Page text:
Three-quarters of U.S. adults who have a family member suffering from a drug or alcohol addiction think that addiction is a disease.
Whether you agree or disagree alcoholism was first recognised as a disease as early as 1785, by Dr. Benjamin Rush, signer of the Declaration of Independence and physician of George Washington’s Army.
In his widely dispersed essay on “the effects of ardent spirits,” Rush clearly called intemperance a disease and, an addiction.
Seeing addiction as a chronic disease may be a hotly debated topic, however if it makes addiction treatment more easily accessible and helps the addict to structure their life around the problem, surely it makes sense to regard addiction as analogous to a chronic disorder?
There are common myths regarding addiction treatment which make the rapid access of treatment for people addicted to alcohol or other drugs more difficult than it needs to be.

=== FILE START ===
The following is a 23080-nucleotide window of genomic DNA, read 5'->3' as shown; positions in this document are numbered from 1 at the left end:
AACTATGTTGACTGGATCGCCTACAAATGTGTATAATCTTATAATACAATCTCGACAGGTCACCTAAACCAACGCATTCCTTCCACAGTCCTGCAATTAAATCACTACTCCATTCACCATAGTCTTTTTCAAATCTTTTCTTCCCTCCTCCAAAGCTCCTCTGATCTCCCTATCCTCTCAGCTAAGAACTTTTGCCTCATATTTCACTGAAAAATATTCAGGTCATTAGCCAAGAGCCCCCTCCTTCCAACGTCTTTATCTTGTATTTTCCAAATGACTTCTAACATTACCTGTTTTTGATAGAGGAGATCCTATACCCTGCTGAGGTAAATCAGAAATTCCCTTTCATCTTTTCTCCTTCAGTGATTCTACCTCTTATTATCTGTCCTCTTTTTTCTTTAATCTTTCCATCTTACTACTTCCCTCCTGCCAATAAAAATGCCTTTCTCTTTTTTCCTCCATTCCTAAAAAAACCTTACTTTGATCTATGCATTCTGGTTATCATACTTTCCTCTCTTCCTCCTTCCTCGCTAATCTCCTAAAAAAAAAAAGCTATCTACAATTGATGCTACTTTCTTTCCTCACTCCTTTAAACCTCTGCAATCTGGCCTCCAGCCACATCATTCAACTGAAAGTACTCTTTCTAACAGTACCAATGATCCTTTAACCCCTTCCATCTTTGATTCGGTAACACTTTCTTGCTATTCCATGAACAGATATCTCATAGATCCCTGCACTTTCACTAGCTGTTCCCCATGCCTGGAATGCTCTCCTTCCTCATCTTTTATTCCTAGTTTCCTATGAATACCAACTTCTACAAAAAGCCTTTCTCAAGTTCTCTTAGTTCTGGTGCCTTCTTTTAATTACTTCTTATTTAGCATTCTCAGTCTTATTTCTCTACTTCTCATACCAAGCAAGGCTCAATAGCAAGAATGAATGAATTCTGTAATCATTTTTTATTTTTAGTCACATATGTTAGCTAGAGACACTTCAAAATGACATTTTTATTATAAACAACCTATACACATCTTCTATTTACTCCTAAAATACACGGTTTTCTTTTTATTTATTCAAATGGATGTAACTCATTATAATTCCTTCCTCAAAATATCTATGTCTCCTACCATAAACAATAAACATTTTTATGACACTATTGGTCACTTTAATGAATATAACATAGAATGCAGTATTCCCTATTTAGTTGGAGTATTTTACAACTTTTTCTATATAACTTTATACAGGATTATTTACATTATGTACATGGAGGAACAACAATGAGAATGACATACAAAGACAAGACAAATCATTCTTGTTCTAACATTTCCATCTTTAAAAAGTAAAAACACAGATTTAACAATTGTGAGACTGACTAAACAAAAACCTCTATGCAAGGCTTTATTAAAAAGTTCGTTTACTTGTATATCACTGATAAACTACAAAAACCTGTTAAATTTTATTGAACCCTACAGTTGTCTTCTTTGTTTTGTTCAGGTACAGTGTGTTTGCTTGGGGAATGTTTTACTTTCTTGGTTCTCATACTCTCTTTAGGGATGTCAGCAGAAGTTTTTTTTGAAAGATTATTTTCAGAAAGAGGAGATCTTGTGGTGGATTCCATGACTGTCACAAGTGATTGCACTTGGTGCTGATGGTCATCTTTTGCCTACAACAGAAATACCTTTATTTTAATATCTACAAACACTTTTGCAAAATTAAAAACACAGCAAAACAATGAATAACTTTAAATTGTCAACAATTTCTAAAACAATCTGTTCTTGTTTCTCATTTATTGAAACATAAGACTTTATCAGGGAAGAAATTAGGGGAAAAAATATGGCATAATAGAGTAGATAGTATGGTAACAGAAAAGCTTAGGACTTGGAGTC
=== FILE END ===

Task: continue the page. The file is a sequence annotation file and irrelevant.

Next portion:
In spite of the stigma and value judgments many people put on addiction it has striking similarities to other chronic illnesses like diabetes, hypertension and heart disease.
Interestingly enough the rates of adherence to treatment and rates of relapse for addiction and these other illnesses are similar too, so the belief that addiction treatment is generally unsuccessful due to the high rate of relapse is entirely incorrect.
One of the best indicators of treatment success is adherence to a prescribed treatment plan and for patients with chronic illnesses this is difficult. Statistics show that not only can addiction be treated effectively, addiction treatment is often more effective than treatment for other chronic illnesses.
Not sticking to the treatment plan results in 50% of diabetics needing to be treated again within one year of diagnosis and their first treatment. Similar statistics hold true for other chronic diseases.